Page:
Clearly, the Chinese objectives are not entirely altruistic. Their strategy is driven by enlightened self-interest in the developing world, which they see as source of commodities that their industries need as well as growing export market for their products and services. But the Chinese want to do good and do well at the same time by helping to lift people out of poverty in the developing world. By doing so, they want to be seen as friends and partners by the people in Asia, Africa and Latin America. The strategy enhances China's status as the new superpower that takes its global leadership role seriously.

Comments

Riaz Haq said…
Dambisa Moyo, a former economist at Goldman Sachs, and the author of "Dead Aid: Why Aid Is Not Working and How There Is a Better Way for Africa.", recently argued in a Wall Street Journal OpEd that "money from rich countries has trapped many African nations in a cycle of corruption, slower economic growth and poverty. Cutting off the flow would be far more beneficial."

He goes on to say, "Giving alms to Africa remains one of the biggest ideas of our time -- millions march for it, governments are judged by it, celebrities proselytize the need for it. Calls for more aid to Africa are growing louder, with advocates pushing for doubling the roughly $50 billion of international assistance that already goes to Africa each year.

Yet evidence overwhelmingly demonstrates that aid to Africa has made the poor poorer, and the growth slower. The insidious aid culture has left African countries more debt-laden, more inflation-prone, more vulnerable to the vagaries of the currency markets and more unattractive to higher-quality investment. It's increased the risk of civil conflict and unrest (the fact that over 60% of sub-Saharan Africa's population is under the age of 24 with few economic prospects is a cause for worry). Aid is an unmitigated political, economic and humanitarian disaster."
Riaz Haq said…
New York Times is reporting a trillion dollar mineral deposits find in Afghanistan.

WASHINGTON — The United States has discovered nearly $1 trillion in untapped mineral deposits in Afghanistan, far beyond any previously known reserves and enough to fundamentally alter the Afghan economy and perhaps the Afghan war itself, according to senior American government officials.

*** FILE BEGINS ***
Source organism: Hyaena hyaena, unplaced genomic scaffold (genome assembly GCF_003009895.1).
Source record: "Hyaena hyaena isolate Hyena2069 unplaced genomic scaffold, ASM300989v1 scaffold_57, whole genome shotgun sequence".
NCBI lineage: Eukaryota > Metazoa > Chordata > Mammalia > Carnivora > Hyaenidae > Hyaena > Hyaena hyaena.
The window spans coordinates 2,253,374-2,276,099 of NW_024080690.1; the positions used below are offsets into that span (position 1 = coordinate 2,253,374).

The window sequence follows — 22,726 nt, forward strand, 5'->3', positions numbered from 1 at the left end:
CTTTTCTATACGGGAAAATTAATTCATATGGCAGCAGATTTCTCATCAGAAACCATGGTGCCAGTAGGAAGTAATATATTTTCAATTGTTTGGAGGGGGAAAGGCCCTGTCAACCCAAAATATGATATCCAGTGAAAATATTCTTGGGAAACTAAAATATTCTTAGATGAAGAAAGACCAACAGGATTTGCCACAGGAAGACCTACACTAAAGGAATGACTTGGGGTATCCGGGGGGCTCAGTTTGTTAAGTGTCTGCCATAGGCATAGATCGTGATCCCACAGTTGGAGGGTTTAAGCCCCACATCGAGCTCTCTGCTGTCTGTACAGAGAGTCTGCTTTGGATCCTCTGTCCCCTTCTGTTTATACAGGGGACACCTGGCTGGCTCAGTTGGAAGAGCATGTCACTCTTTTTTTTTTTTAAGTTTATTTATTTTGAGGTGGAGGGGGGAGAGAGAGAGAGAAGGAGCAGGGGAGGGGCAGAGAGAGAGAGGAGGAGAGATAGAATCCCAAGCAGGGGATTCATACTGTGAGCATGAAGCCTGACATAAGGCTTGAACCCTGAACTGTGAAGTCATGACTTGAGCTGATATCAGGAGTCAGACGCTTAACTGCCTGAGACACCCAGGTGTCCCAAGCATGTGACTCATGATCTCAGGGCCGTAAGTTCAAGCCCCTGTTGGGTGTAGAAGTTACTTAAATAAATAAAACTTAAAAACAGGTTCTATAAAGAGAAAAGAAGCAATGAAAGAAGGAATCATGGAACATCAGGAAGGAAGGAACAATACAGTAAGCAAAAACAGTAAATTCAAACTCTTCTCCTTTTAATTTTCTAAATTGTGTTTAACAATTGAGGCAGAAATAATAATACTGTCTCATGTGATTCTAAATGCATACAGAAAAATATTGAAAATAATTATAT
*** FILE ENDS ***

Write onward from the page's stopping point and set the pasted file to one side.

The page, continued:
The previously unknown deposits — including huge veins of iron, copper, cobalt, gold and critical industrial metals like lithium — are so big and include so many minerals that are essential to modern industry that Afghanistan could eventually be transformed into one of the most important mining centers in the world, the United States officials believe.

An internal Pentagon memo, for example, states that Afghanistan could become the “Saudi Arabia of lithium,” a key raw material in the manufacture of batteries for laptops and BlackBerrys.

The vast scale of Afghanistan’s mineral wealth was discovered by a small team of Pentagon officials and American geologists. The Afghan government and President Hamid Karzai were recently briefed, American officials said.

While it could take many years to develop a mining industry, the potential is so great that officials and executives in the industry believe it could attract heavy investment even before mines are profitable, providing the possibility of jobs that could distract from generations of war.

“There is stunning potential here,” Gen. David H. Petraeus, commander of the United States Central Command, said in an interview on Saturday. “There are a lot of ifs, of course, but I think potentially it is hugely significant.”

The value of the newly discovered mineral deposits dwarfs the size of Afghanistan’s existing war-bedraggled economy, which is based largely on opium production and narcotics trafficking as well as aid from the United States and other industrialized countries. Afghanistan’s gross domestic product is only about $12 billion.

“This will become the backbone of the Afghan economy,” said Jalil Jumriany, an adviser to the Afghan minister of mines.

American and Afghan officials agreed to discuss the mineral discoveries at a difficult moment in the war in Afghanistan. The American-led offensive in Marja in southern Afghanistan has achieved only limited gains. Meanwhile, charges of corruption and favoritism continue to plague the Karzai government, and Mr. Karzai seems increasingly embittered toward the White House.